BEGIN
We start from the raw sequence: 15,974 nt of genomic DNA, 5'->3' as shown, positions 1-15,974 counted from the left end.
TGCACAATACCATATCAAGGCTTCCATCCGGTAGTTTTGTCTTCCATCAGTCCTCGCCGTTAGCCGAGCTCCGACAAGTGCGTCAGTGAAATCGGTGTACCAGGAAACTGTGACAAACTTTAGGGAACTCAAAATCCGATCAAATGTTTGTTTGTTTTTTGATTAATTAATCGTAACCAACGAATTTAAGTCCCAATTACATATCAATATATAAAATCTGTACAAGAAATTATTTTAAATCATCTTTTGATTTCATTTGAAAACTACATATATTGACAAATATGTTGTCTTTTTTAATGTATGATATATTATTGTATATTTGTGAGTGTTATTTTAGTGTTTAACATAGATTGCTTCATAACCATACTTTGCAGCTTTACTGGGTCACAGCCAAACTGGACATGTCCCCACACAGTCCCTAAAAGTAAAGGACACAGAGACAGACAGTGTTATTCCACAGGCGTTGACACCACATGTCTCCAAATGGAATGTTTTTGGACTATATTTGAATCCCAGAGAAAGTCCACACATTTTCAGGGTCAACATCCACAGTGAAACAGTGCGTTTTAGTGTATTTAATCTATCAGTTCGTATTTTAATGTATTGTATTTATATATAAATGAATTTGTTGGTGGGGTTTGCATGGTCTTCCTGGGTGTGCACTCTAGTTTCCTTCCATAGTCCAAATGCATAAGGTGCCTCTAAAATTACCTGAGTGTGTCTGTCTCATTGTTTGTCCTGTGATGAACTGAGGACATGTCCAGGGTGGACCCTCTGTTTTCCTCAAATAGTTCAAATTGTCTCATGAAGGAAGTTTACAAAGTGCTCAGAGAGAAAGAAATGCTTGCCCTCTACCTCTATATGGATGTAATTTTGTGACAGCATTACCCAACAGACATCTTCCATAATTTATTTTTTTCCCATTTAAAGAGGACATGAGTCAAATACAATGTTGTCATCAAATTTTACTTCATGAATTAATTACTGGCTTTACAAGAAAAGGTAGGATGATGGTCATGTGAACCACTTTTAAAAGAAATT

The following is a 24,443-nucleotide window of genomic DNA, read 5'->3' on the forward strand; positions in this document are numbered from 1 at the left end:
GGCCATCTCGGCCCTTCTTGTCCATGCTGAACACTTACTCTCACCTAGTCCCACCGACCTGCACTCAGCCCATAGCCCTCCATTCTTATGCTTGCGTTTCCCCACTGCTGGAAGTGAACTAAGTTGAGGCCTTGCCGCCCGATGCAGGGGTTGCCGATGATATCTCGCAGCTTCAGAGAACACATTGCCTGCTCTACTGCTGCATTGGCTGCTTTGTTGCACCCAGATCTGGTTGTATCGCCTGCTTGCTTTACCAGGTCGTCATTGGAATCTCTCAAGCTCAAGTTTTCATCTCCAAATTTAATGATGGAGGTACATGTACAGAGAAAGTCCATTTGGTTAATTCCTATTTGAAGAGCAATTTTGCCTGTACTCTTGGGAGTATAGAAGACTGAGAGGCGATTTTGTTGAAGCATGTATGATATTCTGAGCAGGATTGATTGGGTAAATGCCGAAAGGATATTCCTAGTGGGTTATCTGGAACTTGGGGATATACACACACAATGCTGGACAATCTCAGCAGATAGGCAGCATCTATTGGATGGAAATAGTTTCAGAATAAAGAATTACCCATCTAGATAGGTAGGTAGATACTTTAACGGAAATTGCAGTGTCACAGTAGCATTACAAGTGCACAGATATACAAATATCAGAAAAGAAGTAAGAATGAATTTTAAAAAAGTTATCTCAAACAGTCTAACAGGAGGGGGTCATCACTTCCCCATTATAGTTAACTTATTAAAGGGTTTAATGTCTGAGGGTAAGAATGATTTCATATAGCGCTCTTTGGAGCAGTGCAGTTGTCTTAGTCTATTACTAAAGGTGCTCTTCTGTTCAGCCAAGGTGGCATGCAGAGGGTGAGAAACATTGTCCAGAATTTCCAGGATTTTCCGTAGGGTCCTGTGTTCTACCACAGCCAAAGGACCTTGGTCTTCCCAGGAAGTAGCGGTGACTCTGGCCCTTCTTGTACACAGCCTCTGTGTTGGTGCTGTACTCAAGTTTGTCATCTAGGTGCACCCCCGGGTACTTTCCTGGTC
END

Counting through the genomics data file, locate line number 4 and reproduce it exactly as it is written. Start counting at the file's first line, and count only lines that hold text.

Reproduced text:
GGCCATCTCGGCCCTTCTTGTCCATGCTGAACACTTACTCTCACCTAGTCCCACCGACCTGCACTCAGCCCATAGCCCTCCATTCTTATGCTTGCGTTTCCCCACTGCTGGAAGTGAACTAAGTTGAGGCCTTGCCGCCCGATGCAGGGGTTGCCGATGATATCTCGCAGCTTCAGAGAACACATTGCCTGCTCTACTGCTGCATTGGCTGCTTTGTTGCACCCAGATCTGGTTGTATCGCCTGCTTGCTTTACCAGGTCGTCATTGGAATCTCTCAAGCTCAAGTTTTCATCTCCAAATTTAATGATGGAGGTACATGTACAGAGAAAGTCCATTTGGTTAATTCCTATTTGAAGAGCAATTTTGCCTGTACTCTTGGGAGTATAGAAGACTGAGAGGCGATTTTGTTGAAGCATGTATGATATTCTGAGCAGGATTGATTGGGTAAATGCCGAAAGGATATTCCTAGTGGGTTATCTGGAACTTGGGGATATACACACACAATGCTGGACAATCTCAGCAGATAGGCAGCATCTATTGGATGGAAATAGTTTCAGAATAAAGAATTACCCATCTAGATAGGTAGGTAGATACTTTAACGGAAATTGCAGTGTCACAGTAGCATTACAAGTGCACAGATATACAAATATCAGAAAAGAAGTAAGAATGAATTTTAAAAAAGTTATCTCAAACAGTCTAACAGGAGGGGGTCATCACTTCCCCATTATAGTTAACTTATTAAAGGGTTTAATGTCTGAGGGTAAGAATGATTTCATATAGCGCTCTTTGGAGCAGTGCAGTTGTCTTAGTCTATTACTAAAGGTGCTCTTCTGTTCAGCCAAGGTGGCATGCAGAGGGTGAGAAACATTGTCCAGAATTTCCAGGATTTTCCGTAGGGTCCTGTGTTCTACCACAGCCAAAGGACCTTGGTCTTCCCAGGAAGTAGCGGTGACTCTGGCCCTTCTTGTACACAGCCTCTGTGTTGGTGCTGTACTCAAGTTTGTCATCTAGGTGCACCCCCGGGTACTTTCCTGGTC